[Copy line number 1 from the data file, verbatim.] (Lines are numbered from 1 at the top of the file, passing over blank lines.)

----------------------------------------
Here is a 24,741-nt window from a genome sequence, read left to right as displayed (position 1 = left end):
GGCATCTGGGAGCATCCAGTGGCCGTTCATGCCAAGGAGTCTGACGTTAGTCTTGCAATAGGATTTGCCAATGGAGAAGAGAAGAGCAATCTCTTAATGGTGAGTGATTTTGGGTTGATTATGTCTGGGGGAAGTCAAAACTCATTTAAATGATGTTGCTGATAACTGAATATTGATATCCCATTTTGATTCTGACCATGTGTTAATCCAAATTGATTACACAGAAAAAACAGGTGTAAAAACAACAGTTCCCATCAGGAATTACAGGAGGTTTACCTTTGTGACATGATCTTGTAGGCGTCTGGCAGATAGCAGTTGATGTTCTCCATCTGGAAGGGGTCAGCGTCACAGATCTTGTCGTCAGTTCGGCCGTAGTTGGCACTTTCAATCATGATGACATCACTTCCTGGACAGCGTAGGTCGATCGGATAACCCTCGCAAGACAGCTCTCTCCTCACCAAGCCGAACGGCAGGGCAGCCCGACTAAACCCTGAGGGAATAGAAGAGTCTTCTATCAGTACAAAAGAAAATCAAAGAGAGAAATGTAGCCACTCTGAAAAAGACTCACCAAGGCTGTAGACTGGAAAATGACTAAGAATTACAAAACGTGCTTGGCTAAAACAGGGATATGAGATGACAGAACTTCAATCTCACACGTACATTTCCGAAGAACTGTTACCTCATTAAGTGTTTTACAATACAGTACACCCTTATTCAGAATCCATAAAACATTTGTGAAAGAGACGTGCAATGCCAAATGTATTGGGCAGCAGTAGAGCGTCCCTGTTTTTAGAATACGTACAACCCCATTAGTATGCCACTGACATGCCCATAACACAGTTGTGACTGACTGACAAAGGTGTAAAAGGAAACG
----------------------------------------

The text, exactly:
Here is a 24,741-nt window from a genome sequence, read left to right as displayed (position 1 = left end):